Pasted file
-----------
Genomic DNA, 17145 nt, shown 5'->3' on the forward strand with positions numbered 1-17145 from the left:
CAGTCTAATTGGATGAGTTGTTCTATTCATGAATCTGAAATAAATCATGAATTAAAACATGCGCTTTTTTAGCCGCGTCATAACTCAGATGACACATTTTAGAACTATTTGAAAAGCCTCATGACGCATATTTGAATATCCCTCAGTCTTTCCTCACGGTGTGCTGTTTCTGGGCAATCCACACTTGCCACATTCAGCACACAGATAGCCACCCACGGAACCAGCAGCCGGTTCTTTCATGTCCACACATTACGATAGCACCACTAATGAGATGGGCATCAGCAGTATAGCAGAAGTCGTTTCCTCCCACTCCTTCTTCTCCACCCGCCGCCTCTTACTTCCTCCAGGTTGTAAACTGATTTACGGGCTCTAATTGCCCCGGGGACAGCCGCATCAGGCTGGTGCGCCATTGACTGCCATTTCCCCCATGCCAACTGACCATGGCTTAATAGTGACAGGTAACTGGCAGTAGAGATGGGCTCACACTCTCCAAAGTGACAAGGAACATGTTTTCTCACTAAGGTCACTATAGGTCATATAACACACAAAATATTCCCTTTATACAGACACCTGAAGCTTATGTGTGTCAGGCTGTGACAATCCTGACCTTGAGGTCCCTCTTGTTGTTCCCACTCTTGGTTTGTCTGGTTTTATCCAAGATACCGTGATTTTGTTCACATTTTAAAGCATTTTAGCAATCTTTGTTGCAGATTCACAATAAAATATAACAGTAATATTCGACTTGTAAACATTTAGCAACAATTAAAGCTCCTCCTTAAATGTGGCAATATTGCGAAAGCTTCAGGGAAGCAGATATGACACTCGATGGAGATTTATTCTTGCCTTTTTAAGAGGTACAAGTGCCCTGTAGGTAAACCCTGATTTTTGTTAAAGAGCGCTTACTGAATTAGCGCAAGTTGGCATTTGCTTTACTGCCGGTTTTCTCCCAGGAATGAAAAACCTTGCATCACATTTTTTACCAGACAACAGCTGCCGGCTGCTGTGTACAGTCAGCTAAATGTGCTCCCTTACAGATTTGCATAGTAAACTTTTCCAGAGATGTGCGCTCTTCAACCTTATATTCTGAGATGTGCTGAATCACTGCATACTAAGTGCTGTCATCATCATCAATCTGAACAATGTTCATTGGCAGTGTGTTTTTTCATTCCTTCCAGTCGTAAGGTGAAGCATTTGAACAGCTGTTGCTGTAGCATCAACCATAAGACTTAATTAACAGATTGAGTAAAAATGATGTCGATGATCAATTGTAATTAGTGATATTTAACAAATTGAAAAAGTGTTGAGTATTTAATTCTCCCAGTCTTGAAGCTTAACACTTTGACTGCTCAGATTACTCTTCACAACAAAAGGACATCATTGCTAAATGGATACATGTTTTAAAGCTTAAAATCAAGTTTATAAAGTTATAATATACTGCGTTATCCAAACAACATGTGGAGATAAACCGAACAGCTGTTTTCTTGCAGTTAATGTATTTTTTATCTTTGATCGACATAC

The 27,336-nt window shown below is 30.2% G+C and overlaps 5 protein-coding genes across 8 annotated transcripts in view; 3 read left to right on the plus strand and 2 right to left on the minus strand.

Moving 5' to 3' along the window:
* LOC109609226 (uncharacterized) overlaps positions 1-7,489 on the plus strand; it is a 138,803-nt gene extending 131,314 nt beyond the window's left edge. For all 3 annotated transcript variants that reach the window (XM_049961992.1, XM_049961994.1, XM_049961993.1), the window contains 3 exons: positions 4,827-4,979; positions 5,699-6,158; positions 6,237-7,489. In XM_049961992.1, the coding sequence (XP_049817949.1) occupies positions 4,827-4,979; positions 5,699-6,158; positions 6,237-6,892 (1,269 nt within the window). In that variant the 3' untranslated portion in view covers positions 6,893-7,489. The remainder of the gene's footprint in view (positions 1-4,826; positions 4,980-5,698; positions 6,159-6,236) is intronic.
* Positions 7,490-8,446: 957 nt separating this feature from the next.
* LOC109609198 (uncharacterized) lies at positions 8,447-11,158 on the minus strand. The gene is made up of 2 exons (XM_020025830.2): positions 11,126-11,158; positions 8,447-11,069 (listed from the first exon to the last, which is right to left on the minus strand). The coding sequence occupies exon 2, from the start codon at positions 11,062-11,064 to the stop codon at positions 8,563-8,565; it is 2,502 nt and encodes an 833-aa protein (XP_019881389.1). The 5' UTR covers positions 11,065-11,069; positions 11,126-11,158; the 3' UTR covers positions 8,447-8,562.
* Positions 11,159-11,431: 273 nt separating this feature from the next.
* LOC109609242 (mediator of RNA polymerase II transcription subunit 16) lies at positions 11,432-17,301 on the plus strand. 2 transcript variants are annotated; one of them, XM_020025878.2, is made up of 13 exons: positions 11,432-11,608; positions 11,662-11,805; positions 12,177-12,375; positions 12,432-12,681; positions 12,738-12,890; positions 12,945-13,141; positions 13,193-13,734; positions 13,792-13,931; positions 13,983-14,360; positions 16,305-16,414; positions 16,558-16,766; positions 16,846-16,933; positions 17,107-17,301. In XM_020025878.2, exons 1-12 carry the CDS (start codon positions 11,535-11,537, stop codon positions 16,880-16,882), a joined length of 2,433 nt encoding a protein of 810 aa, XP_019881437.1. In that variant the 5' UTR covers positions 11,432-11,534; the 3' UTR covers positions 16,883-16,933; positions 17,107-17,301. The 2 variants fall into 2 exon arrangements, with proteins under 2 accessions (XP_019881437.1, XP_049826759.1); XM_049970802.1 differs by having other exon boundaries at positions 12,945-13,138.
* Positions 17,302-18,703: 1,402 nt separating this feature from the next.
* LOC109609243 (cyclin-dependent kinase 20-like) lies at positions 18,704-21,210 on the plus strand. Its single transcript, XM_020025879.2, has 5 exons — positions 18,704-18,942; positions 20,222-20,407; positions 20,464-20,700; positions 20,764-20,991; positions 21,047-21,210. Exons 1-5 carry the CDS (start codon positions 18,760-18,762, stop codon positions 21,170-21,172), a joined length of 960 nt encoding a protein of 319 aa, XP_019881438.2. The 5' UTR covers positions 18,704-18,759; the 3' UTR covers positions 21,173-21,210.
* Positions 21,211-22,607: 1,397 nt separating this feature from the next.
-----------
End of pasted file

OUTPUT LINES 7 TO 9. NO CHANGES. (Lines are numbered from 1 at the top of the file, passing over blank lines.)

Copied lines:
* LOC109609198 (uncharacterized) lies at positions 8,447-11,158 on the minus strand. The gene is made up of 2 exons (XM_020025830.2): positions 11,126-11,158; positions 8,447-11,069 (listed from the first exon to the last, which is right to left on the minus strand). The coding sequence occupies exon 2, from the start codon at positions 11,062-11,064 to the stop codon at positions 8,563-8,565; it is 2,502 nt and encodes an 833-aa protein (XP_019881389.1). The 5' UTR covers positions 11,065-11,069; positions 11,126-11,158; the 3' UTR covers positions 8,447-8,562.
* Positions 11,159-11,431: 273 nt separating this feature from the next.
* LOC109609242 (mediator of RNA polymerase II transcription subunit 16) lies at positions 11,432-17,301 on the plus strand. 2 transcript variants are annotated; one of them, XM_020025878.2, is made up of 13 exons: positions 11,432-11,608; positions 11,662-11,805; positions 12,177-12,375; positions 12,432-12,681; positions 12,738-12,890; positions 12,945-13,141; positions 13,193-13,734; positions 13,792-13,931; positions 13,983-14,360; positions 16,305-16,414; positions 16,558-16,766; positions 16,846-16,933; positions 17,107-17,301. In XM_020025878.2, exons 1-12 carry the CDS (start codon positions 11,535-11,537, stop codon positions 16,880-16,882), a joined length of 2,433 nt encoding a protein of 810 aa, XP_019881437.1. In that variant the 5' UTR covers positions 11,432-11,534; the 3' UTR covers positions 16,883-16,933; positions 17,107-17,301. The 2 variants fall into 2 exon arrangements, with proteins under 2 accessions (XP_019881437.1, XP_049826759.1); XM_049970802.1 differs by having other exon boundaries at positions 12,945-13,138.